There is another case in which a convicted (for life) rapist just got charged and convicted of a twenty-year-old crime. He was convicted solely on DNA; no witnesses, no other physical evidence, no confession. In fact, the man took an Alford plea in court (which means he admits the state may be able to convict him but he doesn't plead guilty to the crime) and he stood up in court and told the judge, "did not kill that girl." Now, I know a psychopathic rapist is hard to believe; after all, he didn't even allow his defense to fight the case. He took the Alford plea on Day Two, stunning his lawyers who have told me he did so because he couldn't get the drugs he wanted in the jail he was transferred to and he didn't want to lose his prison cell back at the penitentiary if he was gone too long. He already had life and this conviction wasn't going to affect him in any way. They told me the DNA report was questionable.
I bet it was. The detective on that case AND the state's attorney had both told me years back that "there were no sperm fractions found" which meant there was no DNA with which to match to anyone; hence, no arrest could be made and certainly no conviction. Yet, oddly enough, years later, the case was suddenly closed with magic DNA and a suspect nobody cared about.
People hear DNA and they automatically think that this means solid proof. They don't understand that DNA testing has its failures, it incorrect analyses, and, sometimes, the claim DNA linked a suspect to a crime can be completely fabricated. It is hard for people to believe this goes on, but it does and the issue has been rarely addressed (although one book, Tainting Evidence, broke the silence on this).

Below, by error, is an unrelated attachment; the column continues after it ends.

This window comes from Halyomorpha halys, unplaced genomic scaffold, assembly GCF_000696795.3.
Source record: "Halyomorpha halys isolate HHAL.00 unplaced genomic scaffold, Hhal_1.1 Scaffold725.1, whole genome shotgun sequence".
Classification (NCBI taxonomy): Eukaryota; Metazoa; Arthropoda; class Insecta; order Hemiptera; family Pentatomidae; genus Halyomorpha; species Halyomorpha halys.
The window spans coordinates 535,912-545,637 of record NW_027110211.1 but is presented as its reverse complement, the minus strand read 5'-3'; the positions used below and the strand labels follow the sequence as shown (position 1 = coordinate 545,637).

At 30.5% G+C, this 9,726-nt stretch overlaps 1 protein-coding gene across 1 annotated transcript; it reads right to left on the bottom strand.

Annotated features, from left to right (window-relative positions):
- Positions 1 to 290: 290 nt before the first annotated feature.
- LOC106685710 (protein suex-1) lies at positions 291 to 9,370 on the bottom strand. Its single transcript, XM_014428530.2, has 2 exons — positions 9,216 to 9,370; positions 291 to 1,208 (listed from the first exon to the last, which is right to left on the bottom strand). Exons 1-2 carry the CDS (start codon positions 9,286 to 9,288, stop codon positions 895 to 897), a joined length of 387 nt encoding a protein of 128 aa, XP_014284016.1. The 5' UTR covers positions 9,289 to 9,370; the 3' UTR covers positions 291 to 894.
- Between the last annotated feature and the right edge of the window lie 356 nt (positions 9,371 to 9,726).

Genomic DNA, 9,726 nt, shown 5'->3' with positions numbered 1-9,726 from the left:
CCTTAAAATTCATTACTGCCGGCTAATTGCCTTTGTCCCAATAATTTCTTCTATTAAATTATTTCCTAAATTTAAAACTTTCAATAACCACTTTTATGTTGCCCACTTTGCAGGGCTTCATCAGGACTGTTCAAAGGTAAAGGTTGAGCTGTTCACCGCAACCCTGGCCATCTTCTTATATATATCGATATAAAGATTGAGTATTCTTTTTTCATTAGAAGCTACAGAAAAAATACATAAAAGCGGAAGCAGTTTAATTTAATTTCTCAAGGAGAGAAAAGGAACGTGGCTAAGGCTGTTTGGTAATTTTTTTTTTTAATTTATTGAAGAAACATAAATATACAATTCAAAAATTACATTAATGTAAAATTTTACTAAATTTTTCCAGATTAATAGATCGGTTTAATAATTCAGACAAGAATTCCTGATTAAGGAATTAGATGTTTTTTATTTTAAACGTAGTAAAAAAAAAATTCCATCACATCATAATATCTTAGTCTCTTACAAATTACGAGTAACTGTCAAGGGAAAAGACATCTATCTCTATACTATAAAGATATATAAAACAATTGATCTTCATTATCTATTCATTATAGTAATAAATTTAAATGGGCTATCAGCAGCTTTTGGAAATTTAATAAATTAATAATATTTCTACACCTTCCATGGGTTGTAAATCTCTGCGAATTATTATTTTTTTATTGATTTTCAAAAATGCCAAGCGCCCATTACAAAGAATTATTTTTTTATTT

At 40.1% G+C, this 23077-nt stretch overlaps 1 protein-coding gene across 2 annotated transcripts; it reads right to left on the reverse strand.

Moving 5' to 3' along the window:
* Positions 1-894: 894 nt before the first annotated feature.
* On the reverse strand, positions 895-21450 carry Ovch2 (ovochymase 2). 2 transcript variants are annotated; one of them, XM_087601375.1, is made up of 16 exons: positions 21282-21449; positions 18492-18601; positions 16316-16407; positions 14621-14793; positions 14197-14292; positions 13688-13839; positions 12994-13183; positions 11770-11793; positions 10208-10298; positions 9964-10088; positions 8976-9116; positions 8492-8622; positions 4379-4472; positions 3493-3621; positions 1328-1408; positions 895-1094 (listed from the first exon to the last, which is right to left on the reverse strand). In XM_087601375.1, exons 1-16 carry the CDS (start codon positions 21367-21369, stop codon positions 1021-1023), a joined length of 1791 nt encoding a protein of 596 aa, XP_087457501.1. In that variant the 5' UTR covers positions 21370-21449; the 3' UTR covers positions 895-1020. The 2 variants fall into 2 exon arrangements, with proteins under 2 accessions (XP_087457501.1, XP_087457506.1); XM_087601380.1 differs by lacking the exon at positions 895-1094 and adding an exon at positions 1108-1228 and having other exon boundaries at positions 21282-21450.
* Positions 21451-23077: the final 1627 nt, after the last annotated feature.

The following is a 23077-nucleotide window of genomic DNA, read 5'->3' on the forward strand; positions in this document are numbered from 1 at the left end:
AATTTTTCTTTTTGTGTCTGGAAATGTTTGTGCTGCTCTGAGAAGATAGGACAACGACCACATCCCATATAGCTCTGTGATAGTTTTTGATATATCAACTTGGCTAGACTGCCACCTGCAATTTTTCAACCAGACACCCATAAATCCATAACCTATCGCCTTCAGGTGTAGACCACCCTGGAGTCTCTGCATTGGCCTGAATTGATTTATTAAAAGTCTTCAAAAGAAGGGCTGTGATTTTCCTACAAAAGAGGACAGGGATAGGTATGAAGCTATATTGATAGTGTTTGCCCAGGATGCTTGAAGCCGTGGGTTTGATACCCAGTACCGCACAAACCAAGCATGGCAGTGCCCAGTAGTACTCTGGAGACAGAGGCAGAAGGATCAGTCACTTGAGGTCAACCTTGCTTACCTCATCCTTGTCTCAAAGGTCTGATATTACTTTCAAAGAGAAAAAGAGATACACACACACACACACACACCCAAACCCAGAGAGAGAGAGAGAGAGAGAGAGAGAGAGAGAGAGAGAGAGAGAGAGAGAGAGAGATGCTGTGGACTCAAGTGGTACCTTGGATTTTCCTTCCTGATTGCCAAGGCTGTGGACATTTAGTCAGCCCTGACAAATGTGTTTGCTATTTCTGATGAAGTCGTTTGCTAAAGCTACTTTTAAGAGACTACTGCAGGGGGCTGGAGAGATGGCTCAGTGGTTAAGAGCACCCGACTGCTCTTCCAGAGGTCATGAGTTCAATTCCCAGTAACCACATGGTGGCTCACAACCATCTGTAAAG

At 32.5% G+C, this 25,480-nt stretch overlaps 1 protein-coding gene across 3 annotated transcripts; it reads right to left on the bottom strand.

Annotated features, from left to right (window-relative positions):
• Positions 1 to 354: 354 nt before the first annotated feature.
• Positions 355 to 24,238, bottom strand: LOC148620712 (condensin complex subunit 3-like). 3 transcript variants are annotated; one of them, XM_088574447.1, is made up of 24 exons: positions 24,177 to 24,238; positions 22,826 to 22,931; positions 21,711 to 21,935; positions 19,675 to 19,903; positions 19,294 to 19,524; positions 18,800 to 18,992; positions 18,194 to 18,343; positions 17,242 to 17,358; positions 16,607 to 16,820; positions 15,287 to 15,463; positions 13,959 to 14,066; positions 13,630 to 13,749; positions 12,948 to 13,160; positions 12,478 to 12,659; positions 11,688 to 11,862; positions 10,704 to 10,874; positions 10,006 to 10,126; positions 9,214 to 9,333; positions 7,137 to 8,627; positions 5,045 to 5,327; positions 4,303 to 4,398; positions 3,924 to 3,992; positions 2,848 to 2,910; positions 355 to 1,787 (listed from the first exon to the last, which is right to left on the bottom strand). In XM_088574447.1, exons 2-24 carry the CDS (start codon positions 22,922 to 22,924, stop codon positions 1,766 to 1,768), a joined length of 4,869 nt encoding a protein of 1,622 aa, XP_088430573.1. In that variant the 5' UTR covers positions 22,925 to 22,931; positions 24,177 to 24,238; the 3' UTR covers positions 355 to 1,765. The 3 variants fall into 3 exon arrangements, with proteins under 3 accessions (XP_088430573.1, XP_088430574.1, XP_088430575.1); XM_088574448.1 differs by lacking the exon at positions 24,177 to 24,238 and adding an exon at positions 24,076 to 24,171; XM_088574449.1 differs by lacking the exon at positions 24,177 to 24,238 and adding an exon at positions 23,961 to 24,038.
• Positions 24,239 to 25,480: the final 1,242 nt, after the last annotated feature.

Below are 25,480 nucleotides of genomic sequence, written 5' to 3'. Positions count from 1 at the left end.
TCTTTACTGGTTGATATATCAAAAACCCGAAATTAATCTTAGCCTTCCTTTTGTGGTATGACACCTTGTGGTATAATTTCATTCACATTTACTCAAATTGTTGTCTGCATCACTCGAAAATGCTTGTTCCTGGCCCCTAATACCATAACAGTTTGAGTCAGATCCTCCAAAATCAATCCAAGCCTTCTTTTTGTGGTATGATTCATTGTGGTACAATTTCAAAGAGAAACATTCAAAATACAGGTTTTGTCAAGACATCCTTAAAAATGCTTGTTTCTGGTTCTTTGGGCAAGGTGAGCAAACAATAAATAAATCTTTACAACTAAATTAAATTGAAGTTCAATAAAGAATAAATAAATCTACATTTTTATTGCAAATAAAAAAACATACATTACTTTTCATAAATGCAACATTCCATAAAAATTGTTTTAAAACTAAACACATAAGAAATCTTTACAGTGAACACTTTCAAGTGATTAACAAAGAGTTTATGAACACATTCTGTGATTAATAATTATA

So, if DNA suddenly pops up to link to any of these recently questioned suspects, I think the majority of people will accept a Scotland Yard claim to its existence and validity. One way they can do this is to claim that a partial profile matches one of the suspects, enough for Scotland Yard to be convinced the suspect was involved in the disappearance of Madeleine McCann, but, unfortunately, not to the extremely high legal standard required to prosecute. If they claim there is a partial match and then add in some behavioral stuff, like phone calls made that night, the case can be "solved" and shelved of the and most public will accept the conclusion without giving too much thought to the possibility that no DNA actually really linked any of these men to the death and disappearance of Madeleine.
Criminal Profiler Pat Brown
July 2, 2014
Published: July 27, 2011
By Pat Brown
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What really happened to Madeleine Beth McCann in Praia da Luz, Portugal in 2007? Was she abducted as the Gerry and Kate have claimed or did something happen to Madeleine on May 3 in the vacation apartment and the incident covered up? Criminal Profiler Pat Brown analyzes the evidence and takes the readers through the steps of profiling, developing a theory that is intriguing and controversial.